New DTC toolkit   //   July 25, 2022

How cookware brand HexClad leans on professional chef partnerships for growth

People who have viewed some of celebrity chef Gordon Ramsay’s recent cooking shows or videos have likely come across ​​HexClad’s cookware.

HexClad — a direct-to-consumer company selling products like pots, pans and knives — officially signed Ramsay as the brand’s lead ambassador last year. Since then, HexClad’s products can now be found all over Ramsay’s Instagram page, TikTok and cooking shows, including Ramsay in 10 on YouTube and Next Level Chef on Fox.

“He’s involved like in almost every bit of it, and if he’s not, his team is,” said Danny Winer, co-founder and CEO of HexClad. “I can’t stress enough it’s like a dream relationship. I never would have thought it would be this good.”

Thanks to this partnership, HexClad is steadily growing its brand recognition and reach. Since its launch in 2017, HexClad has sold more than a million units of its hybrid cookware. With its partnership with Ramsay along with other professional chefs, HexClad’s sales are projected to reach $125 million in 2022 from last year’s $80 million. Collaborations and partnerships with celebrities or influencers are an increasingly popular playbook used by digitally native cookware brands to acquire new customers and grow sales. 

Products from Hexclad can range from $99 to $998 in various sizes and combined sets. Its products can be found on its website, Amazon and in Costco locations. 

The partnership began when HexClad noticed that Ramsay was following its Instagram page in 2020. After reaching out, Winer said Ramsay expressed interest in putting HexClad products in his shows. Almost a year and a half into the partnership, HexClad products are not just found in Ramsay’s shows but also in Ramsay’s new cookbook called Ramsay in 10, and are used in some of Ramsay’s restaurants, including Savoy Grill, Pétrus and Restaurant Gordon Ramsay. 

HexClad also works with other professional chefs, such as Kevin Meehan from Kali Restaurant and Angelo Auriana from Factory Kitchen, among others. Apart from Ramsay, these tie-ups are all unpaid. The company has, however, given away products, Winer said.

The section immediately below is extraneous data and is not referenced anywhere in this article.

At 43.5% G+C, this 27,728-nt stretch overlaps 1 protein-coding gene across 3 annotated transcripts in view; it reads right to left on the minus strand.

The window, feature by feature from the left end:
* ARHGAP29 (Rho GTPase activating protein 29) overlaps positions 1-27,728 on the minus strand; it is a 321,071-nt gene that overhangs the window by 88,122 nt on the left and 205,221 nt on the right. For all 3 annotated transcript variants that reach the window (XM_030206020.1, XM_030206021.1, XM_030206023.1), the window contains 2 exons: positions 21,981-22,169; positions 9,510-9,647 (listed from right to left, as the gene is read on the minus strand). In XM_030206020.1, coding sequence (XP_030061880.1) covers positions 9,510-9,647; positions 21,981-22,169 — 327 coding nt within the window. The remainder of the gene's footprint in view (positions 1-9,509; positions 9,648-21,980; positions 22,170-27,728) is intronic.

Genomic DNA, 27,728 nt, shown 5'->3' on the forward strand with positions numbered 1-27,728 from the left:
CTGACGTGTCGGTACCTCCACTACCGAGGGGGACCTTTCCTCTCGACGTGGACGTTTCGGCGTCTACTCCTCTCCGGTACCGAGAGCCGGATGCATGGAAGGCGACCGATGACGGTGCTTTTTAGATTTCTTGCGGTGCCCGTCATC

A big component of HexClad’s marketing strategy is to demonstrate how its products are the preferred cookware of top chefs. For example, in a video ad on the company’s website, Kali Restaurant’s Meehan can be seen using and praising HexClad’s product in the kitchen. On the National Geographic show Uncharted, Ramsay travels around the world carrying two of HexClad’s pans and one of its knives, Winer said. 

“The fact is, these other DTC brands, they aren’t being used in a professional setting,” Winer said. “We like to say, we design this for the greatest chefs in the world, which means it’s going to be absolutely perfect in your home kitchen.” 

Cookware brands across the board have been leveraging partnerships with celebrities and chefs to promote products and acquire customers. For example, kitchen essential brand Our Place teamed up with singer and actress Selena Gomez in May for a limited-time collection. Kitchen essentials company Made by Gather has developed a brand with actress Drew Barrymore, dubbed Beautiful Kitchenware, which sells items like air fryers, toasters and blenders.

Much like HexClad, DTC cookware brand Made In has also grown its connections with professional chefs, including “Top Chef” judge Tom Colicchio and Mozza co-owner Nancy Silverton. Made In has used its popularity to gain notoriety not just amoung regular consumers, but also among restaurants.

Alessandro Bogliari, CEO and co-founder of marketing firm The Influencer Marketing Factory, said that finding the right partner can be instrumental to a company’s positioning. In HexClad’s case, having Ramsay and other chefs onboard brings in years of experience in the food industry and an audience that could potentially be interested in cookware products.

“It’s important that whenever you partner up with a celebrity, you really can go a bit deeper and understand who is their audience,” Bogliari said. “At the end of the day, if the demographics are not in line with your product, you will have a lot of potential brand awareness, but not conversions.”

Bogliari said that when celebrities promote brands that are in line with their image, it can make products appear more aspirational. But compared to a social media influencer, brands should be aware that a traditional celebrity’s popularity might not translate well into some media channels.

“You want to make sure that a person that comes maybe from other media [channels] are able to communicate in the right way,” Bogliari said. “You can be a fantastic professional, you can be an amazing athlete, you can be a fantastic chef. But it doesn’t mean that you can really sell something and communicate that you’re passionate about a product on social media.”

Ramsay has rallied a robust following on many social media platforms, including TikTok where he has over 33 million followers and garnered millions of views for videos featuring HexClad products. HexClad, on the other hand, has grown its followers to over 99,000 on TikTok. Additionally, Ramsay gives HexClad feedback on its products and suggests which products to launch next. 

With Ramsay as a strategic partner, the company also plans to expand to new international markets — such as Australia, India and Brazil — towards the end of the year. “[Ramsay] is a global brand. They know him everywhere,” HexClad’s Winer said.